It might be a disrespectful ''sound and light show'' to some, but Brendan Nelson thinks the War Memorial is just adapting to modern-day demands with his plans to project images on to the memorial before the Dawn Service.
And he has a feeling that Charles Bean, Australia's official historian of the First World War who helped found the memorial, would be impressed with the multimedia approach planned for this year's Anzac Day commemorations.
Speaking as the memorial prepared its grounds for Saturday's Open Day, Dr Nelson said running an institution such as the War Memorial was a fine balance between commemoration and celebration, and that keeping the younger generation engaged with history was key.
''It's like a lot of things - it's hard to know what's inappropriate but you know it when you see it, or you feel it or you hear it,'' he said.
''In relation to the people who don't think we should be projecting images from our own rich archive of images on to the front of the memorial prior to the Dawn Service … in my very strong view, that enhances the experience, it doesn't diminish from it.''
While he had never attended a Dawn Service in Canberra himself, he said he had spoken with many people about their experiences of it, and found that as the crowds had grown over the years, the memorial needed to change its approach.
''Of the 25,000 who come, in the order of 1000 can actually see what's going on,'' he said. ''When the second person and third person said to me they had stopped coming because their kids couldn't see anything, I thought, 'right, we've reached a point where we're working against our overall mission' … to pass this on to the next generation.''
His solution, to be trialled on April 25, will be to have screens projecting the proceedings to those who are too far away to see or hear what is happening at the memorial. On the inner panels of the memorial, there will be defining images such as a blinded digger at Kokoda, and soldiers in Vietnam waiting for a helicopter.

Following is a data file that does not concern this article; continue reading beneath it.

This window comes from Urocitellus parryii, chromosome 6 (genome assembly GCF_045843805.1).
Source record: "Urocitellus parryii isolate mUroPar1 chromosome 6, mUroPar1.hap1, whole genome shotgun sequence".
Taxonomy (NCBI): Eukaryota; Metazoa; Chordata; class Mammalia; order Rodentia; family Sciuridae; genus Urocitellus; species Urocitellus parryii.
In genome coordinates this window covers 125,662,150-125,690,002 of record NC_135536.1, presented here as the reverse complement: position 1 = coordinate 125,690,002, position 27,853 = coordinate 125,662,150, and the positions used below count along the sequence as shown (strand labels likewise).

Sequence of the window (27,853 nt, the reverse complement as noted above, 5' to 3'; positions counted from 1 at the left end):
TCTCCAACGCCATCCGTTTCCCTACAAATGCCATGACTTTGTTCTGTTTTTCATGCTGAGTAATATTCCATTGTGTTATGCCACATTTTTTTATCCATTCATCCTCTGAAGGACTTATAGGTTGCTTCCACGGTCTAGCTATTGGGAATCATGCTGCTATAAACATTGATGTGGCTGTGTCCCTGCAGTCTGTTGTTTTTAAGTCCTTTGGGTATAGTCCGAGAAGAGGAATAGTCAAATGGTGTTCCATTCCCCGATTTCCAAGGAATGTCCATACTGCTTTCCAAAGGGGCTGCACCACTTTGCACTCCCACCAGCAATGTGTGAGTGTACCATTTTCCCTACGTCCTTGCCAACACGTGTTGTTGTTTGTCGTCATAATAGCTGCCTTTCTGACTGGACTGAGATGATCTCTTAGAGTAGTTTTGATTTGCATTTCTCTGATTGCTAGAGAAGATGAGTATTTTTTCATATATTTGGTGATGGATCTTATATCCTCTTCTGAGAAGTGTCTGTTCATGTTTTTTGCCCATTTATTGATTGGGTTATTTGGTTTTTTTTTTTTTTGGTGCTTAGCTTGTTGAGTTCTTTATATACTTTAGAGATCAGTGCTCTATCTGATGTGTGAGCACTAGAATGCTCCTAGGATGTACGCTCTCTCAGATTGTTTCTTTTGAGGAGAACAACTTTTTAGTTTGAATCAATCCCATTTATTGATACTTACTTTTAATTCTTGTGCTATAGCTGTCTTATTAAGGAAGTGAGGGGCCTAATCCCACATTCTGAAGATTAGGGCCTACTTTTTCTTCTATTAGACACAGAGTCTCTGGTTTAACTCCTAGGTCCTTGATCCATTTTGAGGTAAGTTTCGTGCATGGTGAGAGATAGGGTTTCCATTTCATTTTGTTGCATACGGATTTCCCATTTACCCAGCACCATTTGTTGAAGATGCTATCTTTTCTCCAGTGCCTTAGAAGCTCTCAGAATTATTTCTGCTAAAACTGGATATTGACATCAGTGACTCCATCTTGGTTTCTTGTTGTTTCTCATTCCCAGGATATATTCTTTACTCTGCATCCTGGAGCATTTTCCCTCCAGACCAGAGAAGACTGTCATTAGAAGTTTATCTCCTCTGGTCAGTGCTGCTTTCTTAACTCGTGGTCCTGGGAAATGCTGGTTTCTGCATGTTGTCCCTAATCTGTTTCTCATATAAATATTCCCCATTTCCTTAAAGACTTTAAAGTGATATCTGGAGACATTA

''Imagine, you are sitting here or standing out here, contemplating what this all means, and you're seeing these images and names of places come up,'' Dr Nelson said.
''No sound, and then at 4.30 in the morning, a woman I've chosen is going to read … very poignant, moving, emotive diary excerpts, letters, descriptions of the privations at Kokoda and Changi, from the soldiers themselves, some of Charles Bean's descriptions of the men in the First World War.''
Victoria Cross recipient Ben Roberts-Smith will also read similar contemporary descriptions at 5am, before the service begins.
''The strong message, and the reason why [Roberts-Smith] has agreed to be our ambassador for Anzac Day, is because our strong message is that this, from the Dawn Service through to national service through to the parade, is for the veterans of contemporary conflicts as much as it is for Vietnam, Korea, peacekeeping and the Second World War,'' Dr Nelson said.
And in the meantime, he also wanted to spruik Saturday's Open Day which, in recognition of Canberra's Centenary, will include a rare performance of the Australian Defence Force's traditional Beating Retreat ceremony, a demonstration of precision marching, military music and rifle volleys.
There will also be a fireworks display while the Royal Military College performs Tchaikovsky's 1812 Overture, all part, he said, of the memorial celebrating Canberra while commemorating those who have died at war.
''Unfortunately, the appalling stuff that was done at Gallipoli about 12 years ago has now put some people into the frame of mind that anything you do in this space must be inappropriate,'' Dr Nelson said.
''And then I notice some other critics have said it's a sound and light show. There is some lighting, but the memorial is full of sound and light itself - we're proud of it! But there's no way we're doing sound and light in our commemorative area - of course we wouldn't.''
■ The War Memorial's Open Day is on Saturday, April 6, from 10am to 5pm, followed by Beating Retreat from 6pm until late. For more information, visit www.awm.gov.au.
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